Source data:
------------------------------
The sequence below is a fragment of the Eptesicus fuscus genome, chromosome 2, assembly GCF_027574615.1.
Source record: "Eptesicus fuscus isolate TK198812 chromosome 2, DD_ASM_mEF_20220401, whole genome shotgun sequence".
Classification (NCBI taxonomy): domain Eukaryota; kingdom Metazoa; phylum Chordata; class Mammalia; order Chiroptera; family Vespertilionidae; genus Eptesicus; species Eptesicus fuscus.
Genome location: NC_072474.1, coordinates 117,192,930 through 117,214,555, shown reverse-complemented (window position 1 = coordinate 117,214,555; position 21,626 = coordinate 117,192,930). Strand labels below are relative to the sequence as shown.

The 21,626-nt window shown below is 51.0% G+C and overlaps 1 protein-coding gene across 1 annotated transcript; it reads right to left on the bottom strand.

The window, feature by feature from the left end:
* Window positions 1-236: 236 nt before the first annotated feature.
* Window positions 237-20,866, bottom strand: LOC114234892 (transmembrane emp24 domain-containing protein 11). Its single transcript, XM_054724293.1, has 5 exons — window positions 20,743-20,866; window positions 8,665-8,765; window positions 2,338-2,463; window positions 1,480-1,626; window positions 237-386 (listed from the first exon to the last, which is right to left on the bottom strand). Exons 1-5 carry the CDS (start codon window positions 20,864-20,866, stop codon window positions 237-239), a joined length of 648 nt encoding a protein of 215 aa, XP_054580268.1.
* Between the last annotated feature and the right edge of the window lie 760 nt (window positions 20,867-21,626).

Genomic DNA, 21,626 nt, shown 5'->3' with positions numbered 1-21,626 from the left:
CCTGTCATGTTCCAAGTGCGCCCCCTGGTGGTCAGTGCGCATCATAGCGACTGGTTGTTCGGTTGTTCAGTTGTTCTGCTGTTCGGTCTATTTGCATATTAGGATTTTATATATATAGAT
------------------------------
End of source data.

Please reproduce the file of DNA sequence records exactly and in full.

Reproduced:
The sequence below is a fragment of the Eptesicus fuscus genome, chromosome 2, assembly GCF_027574615.1.
Source record: "Eptesicus fuscus isolate TK198812 chromosome 2, DD_ASM_mEF_20220401, whole genome shotgun sequence".
Classification (NCBI taxonomy): domain Eukaryota; kingdom Metazoa; phylum Chordata; class Mammalia; order Chiroptera; family Vespertilionidae; genus Eptesicus; species Eptesicus fuscus.
Genome location: NC_072474.1, coordinates 117,192,930 through 117,214,555, shown reverse-complemented (window position 1 = coordinate 117,214,555; position 21,626 = coordinate 117,192,930). Strand labels below are relative to the sequence as shown.

The 21,626-nt window shown below is 51.0% G+C and overlaps 1 protein-coding gene across 1 annotated transcript; it reads right to left on the bottom strand.

The window, feature by feature from the left end:
* Window positions 1-236: 236 nt before the first annotated feature.
* Window positions 237-20,866, bottom strand: LOC114234892 (transmembrane emp24 domain-containing protein 11). Its single transcript, XM_054724293.1, has 5 exons — window positions 20,743-20,866; window positions 8,665-8,765; window positions 2,338-2,463; window positions 1,480-1,626; window positions 237-386 (listed from the first exon to the last, which is right to left on the bottom strand). Exons 1-5 carry the CDS (start codon window positions 20,864-20,866, stop codon window positions 237-239), a joined length of 648 nt encoding a protein of 215 aa, XP_054580268.1.
* Between the last annotated feature and the right edge of the window lie 760 nt (window positions 20,867-21,626).

Genomic DNA, 21,626 nt, shown 5'->3' with positions numbered 1-21,626 from the left:
CCTGTCATGTTCCAAGTGCGCCCCCTGGTGGTCAGTGCGCATCATAGCGACTGGTTGTTCGGTTGTTCAGTTGTTCTGCTGTTCGGTCTATTTGCATATTAGGATTTTATATATATAGAT